According to the Shariah, Muslims living in the West (or other non-Muslim states) are essentially visitors from the perspective of the sacred law. The standard definition amongst Muslim scholars for the Abode of Islam (Dar al-Islam) was those lands where the Shariah reigns. Muslims outside that space reside in lands and countries as guests of whatever legal or religious system reigns there. If the law of the land were to prohibit Muslims from carrying out a duty required by the Shariah, such as prayer, or require them to do something clearly forbidden in Islam, such as drinking alcohol, the standard opinion amongst classical Muslim scholars was that Muslims could no longer reside there (a second opinion was that they should remain so that the religion of Islam would not vanish there). Otherwise, Muslims must respect the law of the land. Their decision to reside in those lands represents their agreement to a contract with the governments ruling them. As the Quran commands Muslims, “be true to your agreements” (Quran 5:1), and as the Prophetﷺ taught, “Muslims are bound by the conditions [of their agreements].” The Shariah continues to govern Muslims’ private worship and whatever areas of law the local system leaves open (such as contracts, inheritance and marriage in the US), but Muslims must respect and abide by the restrictions, duties and regulations placed upon them.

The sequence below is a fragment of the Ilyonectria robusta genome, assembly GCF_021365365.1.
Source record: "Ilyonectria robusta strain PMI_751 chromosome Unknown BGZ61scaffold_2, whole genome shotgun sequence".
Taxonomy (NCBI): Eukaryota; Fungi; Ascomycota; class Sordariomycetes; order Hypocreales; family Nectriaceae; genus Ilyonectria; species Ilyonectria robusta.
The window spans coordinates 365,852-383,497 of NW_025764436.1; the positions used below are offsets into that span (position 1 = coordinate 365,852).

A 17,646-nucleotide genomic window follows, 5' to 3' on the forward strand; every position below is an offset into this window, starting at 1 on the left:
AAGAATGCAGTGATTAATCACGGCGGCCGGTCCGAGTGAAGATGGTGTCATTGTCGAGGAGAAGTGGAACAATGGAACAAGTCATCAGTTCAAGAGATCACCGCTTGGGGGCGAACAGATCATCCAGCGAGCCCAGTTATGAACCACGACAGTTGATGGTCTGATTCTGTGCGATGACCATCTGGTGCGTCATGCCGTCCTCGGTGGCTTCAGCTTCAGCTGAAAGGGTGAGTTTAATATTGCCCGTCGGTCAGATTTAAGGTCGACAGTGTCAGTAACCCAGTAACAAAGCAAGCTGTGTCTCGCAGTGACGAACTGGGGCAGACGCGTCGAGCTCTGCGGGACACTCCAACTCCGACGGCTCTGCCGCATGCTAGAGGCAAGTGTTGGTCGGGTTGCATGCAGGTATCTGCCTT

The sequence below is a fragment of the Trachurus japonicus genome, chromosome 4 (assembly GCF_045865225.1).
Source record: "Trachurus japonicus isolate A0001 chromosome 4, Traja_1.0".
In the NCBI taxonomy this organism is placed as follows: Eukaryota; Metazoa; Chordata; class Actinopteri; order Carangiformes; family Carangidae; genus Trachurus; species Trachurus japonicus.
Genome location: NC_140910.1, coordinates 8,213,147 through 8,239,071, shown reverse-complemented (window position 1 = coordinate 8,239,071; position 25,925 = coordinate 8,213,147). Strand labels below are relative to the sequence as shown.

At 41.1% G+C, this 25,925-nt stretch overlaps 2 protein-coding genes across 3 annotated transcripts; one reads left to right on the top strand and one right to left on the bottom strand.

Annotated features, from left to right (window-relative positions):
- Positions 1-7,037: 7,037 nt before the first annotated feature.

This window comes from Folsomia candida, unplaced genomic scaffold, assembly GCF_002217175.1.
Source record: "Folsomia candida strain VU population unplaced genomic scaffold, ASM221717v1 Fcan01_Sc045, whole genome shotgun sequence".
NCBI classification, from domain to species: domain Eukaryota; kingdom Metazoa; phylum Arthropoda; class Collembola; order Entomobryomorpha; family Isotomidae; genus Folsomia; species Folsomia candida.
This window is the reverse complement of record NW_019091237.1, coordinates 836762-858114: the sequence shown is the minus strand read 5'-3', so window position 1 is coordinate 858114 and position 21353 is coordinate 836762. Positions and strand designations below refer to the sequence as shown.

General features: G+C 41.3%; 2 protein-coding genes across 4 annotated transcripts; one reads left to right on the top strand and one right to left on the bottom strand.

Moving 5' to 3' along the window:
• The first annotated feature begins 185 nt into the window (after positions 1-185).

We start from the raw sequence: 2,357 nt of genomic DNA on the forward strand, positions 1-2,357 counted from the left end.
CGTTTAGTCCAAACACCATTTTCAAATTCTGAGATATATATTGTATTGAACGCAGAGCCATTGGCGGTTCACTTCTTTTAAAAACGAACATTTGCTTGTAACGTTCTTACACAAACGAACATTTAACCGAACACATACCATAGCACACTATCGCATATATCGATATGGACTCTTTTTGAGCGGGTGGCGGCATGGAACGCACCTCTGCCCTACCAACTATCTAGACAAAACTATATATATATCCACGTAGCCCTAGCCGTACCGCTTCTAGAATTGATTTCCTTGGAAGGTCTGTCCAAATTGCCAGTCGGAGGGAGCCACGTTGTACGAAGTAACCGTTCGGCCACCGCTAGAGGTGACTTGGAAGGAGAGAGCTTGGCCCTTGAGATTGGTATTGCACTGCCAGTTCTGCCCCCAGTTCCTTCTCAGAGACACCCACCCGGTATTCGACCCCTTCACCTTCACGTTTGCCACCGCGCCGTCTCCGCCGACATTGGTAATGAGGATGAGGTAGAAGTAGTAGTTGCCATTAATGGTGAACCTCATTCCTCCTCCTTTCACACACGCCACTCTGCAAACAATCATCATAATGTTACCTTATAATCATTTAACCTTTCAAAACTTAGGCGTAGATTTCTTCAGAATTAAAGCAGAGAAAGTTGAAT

— Jonathan Brown is the Alwaleed bin Talal Chair of Islamic Civilization at Georgetown University